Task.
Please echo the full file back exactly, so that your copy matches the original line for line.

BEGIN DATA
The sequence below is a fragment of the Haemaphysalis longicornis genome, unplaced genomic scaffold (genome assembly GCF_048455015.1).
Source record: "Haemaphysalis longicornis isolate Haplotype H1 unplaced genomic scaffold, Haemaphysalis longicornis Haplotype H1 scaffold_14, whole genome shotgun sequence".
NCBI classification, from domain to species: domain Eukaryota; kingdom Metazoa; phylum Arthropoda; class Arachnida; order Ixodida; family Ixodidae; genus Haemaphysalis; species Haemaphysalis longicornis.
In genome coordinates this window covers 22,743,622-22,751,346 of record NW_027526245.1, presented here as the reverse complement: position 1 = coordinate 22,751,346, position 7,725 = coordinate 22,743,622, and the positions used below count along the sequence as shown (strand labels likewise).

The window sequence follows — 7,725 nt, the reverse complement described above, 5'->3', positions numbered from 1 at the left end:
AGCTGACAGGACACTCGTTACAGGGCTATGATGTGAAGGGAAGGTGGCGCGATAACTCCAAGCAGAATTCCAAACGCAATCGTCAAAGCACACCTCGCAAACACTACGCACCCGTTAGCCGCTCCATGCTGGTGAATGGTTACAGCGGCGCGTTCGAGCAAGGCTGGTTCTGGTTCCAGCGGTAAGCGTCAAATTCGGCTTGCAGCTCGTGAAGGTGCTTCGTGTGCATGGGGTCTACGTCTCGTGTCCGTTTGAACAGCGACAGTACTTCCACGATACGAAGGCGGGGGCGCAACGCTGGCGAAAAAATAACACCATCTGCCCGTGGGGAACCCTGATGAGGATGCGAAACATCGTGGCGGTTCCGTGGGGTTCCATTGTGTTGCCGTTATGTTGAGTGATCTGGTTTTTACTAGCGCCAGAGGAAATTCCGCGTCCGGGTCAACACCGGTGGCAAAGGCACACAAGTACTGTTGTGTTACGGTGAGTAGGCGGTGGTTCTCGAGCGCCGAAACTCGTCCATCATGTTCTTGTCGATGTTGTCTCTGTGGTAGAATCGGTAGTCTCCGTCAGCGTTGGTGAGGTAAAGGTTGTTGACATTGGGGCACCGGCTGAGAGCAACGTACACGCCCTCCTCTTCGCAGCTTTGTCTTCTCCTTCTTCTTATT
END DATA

The sequence below is a fragment of the Haemaphysalis longicornis genome, unplaced genomic scaffold (genome assembly GCF_048455015.1).
Source record: "Haemaphysalis longicornis isolate Haplotype H1 unplaced genomic scaffold, Haemaphysalis longicornis Haplotype H1 scaffold_14, whole genome shotgun sequence".
NCBI classification, from domain to species: domain Eukaryota; kingdom Metazoa; phylum Arthropoda; class Arachnida; order Ixodida; family Ixodidae; genus Haemaphysalis; species Haemaphysalis longicornis.
In genome coordinates this window covers 22,743,622-22,751,346 of record NW_027526245.1, presented here as the reverse complement: position 1 = coordinate 22,751,346, position 7,725 = coordinate 22,743,622, and the positions used below count along the sequence as shown (strand labels likewise).

The window sequence follows — 7,725 nt, the reverse complement described above, 5'->3', positions numbered from 1 at the left end:
AGCTGACAGGACACTCGTTACAGGGCTATGATGTGAAGGGAAGGTGGCGCGATAACTCCAAGCAGAATTCCAAACGCAATCGTCAAAGCACACCTCGCAAACACTACGCACCCGTTAGCCGCTCCATGCTGGTGAATGGTTACAGCGGCGCGTTCGAGCAAGGCTGGTTCTGGTTCCAGCGGTAAGCGTCAAATTCGGCTTGCAGCTCGTGAAGGTGCTTCGTGTGCATGGGGTCTACGTCTCGTGTCCGTTTGAACAGCGACAGTACTTCCACGATACGAAGGCGGGGGCGCAACGCTGGCGAAAAAATAACACCATCTGCCCGTGGGGAACCCTGATGAGGATGCGAAACATCGTGGCGGTTCCGTGGGGTTCCATTGTGTTGCCGTTATGTTGAGTGATCTGGTTTTTACTAGCGCCAGAGGAAATTCCGCGTCCGGGTCAACACCGGTGGCAAAGGCACACAAGTACTGTTGTGTTACGGTGAGTAGGCGGTGGTTCTCGAGCGCCGAAACTCGTCCATCATGTTCTTGTCGATGTTGTCTCTGTGGTAGAATCGGTAGTCTCCGTCAGCGTTGGTGAGGTAAAGGTTGTTGACATTGGGGCACCGGCTGAGAGCAACGTACACGCCCTCCTCTTCGCAGCTTTGTCTTCTCCTTCTTCTTATT